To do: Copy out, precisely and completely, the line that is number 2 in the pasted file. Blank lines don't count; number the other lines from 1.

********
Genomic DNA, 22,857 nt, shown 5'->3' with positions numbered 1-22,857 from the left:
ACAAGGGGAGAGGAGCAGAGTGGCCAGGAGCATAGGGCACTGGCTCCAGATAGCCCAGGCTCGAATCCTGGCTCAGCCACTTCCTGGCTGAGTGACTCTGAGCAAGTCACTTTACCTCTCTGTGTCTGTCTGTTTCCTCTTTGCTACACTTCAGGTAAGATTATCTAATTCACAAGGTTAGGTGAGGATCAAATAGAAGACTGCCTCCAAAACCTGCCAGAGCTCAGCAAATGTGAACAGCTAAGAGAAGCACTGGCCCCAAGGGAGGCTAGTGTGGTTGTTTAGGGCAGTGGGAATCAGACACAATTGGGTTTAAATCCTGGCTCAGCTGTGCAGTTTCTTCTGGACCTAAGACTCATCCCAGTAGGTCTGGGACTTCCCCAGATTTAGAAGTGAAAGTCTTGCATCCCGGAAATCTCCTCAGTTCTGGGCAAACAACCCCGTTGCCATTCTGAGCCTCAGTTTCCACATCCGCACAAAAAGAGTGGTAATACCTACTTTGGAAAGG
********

ACAAGGGGAGAGGAGCAGAGTGGCCAGGAGCATAGGGCACTGGCTCCAGATAGCCCAGGCTCGAATCCTGGCTCAGCCACTTCCTGGCTGAGTGACTCTGAGCAAGTCACTTTACCTCTCTGTGTCTGTCTGTTTCCTCTTTGCTACACTTCAGGTAAGATTATCTAATTCACAAGGTTAGGTGAGGATCAAATAGAAGACTGCCTCCAAAACCTGCCAGAGCTCAGCAAATGTGAACAGCTAAGAGAAGCACTGGCCCCAAGGGAGGCTAGTGTGGTTGTTTAGGGCAGTGGGAATCAGACACAATTGGGTTTAAATCCTGGCTCAGCTGTGCAGTTTCTTCTGGACCTAAGACTCATCCCAGTAGGTCTGGGACTTCCCCAGATTTAGAAGTGAAAGTCTTGCATCCCGGAAATCTCCTCAGTTCTGGGCAAACAACCCCGTTGCCATTCTGAGCCTCAGTTTCCACATCCGCACAAAAAGAGTGGTAATACCTACTTTGGAAAGG